By Lisa Rowlands

An ancient variety, Carménère is one of the original super-six grapes of the Médoc, along with Cabernet Sauvignon, Cabernet Franc, Malbec, Merlot and Petit Verdot. However, it is now seldom seen in Bordeaux except for a small number of minuscule parcels at a handful of estates. Having been hard hit by the phylloxera epidemic in the late 1860s, almost all plantings of the grape were destroyed, and producers - faced with the the inevitability of replanting - chose to do so with more resilient, hardy varieties. Carménère’s late ripening, low yield and relative difficulty of cultivation - as well as its being almost impossible to find after the crisis, led to near extinction. However, phylloxera-free Chile resurrected the grape’s fortunes (somewhat inadvertently in the first instance), adopting it as a national variety and using it to produce blends and varietals of increasingly high quality. Carménère has also found success in parts of neighbouring Argentina, as well as in the Veneto and Friuli-Venezia Giulia regions of Italy. Additionally, there are small representations in the United States, Australia and New Zealand.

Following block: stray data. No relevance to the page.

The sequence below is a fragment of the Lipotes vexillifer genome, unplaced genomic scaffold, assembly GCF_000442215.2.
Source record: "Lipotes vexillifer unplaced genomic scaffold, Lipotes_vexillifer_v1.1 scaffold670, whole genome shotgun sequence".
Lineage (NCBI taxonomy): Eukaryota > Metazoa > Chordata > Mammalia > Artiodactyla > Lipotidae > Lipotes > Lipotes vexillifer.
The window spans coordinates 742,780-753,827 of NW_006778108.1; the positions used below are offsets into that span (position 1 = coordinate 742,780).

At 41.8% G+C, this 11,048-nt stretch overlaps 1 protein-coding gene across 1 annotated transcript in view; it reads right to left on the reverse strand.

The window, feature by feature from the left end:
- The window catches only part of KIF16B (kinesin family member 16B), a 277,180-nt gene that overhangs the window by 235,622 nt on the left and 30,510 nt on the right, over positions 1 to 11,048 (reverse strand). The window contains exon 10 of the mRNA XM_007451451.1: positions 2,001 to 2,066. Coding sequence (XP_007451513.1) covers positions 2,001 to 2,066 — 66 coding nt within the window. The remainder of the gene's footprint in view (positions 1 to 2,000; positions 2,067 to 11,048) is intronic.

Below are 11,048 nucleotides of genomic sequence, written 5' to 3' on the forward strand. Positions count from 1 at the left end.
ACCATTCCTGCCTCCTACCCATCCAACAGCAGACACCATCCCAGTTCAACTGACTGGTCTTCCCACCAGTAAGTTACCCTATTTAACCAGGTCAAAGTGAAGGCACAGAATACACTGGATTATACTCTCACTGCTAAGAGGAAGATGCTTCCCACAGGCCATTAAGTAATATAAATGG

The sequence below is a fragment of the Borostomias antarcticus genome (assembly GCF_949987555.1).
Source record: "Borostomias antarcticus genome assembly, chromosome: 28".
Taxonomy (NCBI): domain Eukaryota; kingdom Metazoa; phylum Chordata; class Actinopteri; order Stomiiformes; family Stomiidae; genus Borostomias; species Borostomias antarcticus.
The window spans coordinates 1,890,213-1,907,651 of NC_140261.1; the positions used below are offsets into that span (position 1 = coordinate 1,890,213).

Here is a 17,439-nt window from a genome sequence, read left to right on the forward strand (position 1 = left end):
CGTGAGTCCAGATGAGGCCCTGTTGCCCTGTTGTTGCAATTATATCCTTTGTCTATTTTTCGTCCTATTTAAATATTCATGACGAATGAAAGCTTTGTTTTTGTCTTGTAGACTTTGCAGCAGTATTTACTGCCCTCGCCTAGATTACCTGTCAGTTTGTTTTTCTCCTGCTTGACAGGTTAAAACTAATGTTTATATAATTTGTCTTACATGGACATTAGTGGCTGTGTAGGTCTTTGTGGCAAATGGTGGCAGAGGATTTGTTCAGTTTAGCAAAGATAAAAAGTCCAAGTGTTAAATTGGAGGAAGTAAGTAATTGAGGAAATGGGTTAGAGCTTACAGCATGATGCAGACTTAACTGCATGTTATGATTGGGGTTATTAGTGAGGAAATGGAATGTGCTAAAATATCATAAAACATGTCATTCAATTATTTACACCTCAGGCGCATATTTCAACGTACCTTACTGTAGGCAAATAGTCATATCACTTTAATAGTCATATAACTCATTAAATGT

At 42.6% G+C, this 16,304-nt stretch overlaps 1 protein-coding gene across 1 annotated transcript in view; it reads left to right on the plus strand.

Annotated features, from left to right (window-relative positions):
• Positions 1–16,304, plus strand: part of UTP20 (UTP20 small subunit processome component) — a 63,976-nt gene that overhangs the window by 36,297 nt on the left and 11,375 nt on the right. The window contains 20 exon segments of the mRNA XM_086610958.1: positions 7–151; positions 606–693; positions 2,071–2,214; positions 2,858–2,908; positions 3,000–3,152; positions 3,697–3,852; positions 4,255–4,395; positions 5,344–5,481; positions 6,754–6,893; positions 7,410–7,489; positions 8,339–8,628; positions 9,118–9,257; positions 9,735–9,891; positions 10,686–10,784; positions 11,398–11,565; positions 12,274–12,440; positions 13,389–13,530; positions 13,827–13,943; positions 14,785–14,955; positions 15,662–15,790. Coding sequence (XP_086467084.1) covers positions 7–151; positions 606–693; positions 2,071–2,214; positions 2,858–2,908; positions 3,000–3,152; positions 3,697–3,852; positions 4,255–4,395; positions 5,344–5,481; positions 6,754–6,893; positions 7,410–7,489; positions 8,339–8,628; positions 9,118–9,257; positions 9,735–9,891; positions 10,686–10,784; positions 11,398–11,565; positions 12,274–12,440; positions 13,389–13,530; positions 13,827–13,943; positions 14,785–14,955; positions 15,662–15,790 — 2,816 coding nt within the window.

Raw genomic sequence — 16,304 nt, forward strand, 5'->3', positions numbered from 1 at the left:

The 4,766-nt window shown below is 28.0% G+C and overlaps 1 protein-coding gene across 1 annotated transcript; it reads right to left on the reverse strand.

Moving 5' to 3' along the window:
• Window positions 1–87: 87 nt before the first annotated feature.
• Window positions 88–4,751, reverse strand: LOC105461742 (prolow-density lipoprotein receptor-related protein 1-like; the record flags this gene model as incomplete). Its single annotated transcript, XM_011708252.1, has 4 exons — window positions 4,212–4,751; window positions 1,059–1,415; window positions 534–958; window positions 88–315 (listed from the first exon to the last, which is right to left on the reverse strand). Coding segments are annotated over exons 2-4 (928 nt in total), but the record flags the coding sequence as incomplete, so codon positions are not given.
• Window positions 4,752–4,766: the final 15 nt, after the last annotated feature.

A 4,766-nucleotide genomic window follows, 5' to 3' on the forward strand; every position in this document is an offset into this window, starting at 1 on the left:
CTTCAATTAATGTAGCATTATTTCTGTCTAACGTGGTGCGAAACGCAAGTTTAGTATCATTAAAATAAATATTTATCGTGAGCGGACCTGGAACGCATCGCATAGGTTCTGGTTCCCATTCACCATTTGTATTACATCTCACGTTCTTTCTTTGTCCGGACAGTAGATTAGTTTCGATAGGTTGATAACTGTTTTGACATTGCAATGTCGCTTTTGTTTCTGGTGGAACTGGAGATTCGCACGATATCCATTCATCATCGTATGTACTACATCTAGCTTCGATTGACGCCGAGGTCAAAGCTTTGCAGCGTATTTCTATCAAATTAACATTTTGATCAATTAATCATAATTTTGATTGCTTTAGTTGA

In order to be seen (and tasted) at its best, the Carménère grape needs a warm microclimate with long summers and intense exposure to sunshine. In these optimal conditions, it can produce excellent wines which display many of the sought-after characteristics of its more esteemed Bordeaux blending partners. Single varietal wines from the Carménère grape deliver intense fruit flavours with more than a hint of spice, and they are usually best consumed in their youth. When blended with Cabernet Sauvignon and other traditional Bordeaux varieties, the grape delivers richly coloured, plump wines with velvety tannins and a greater ageing potential. Much experimentation continues (particularly in Chile) to find the perfect partner for this variety, and it remains to be seen if the grape’s success here will lead to a sustained increase in plantings back in its native France.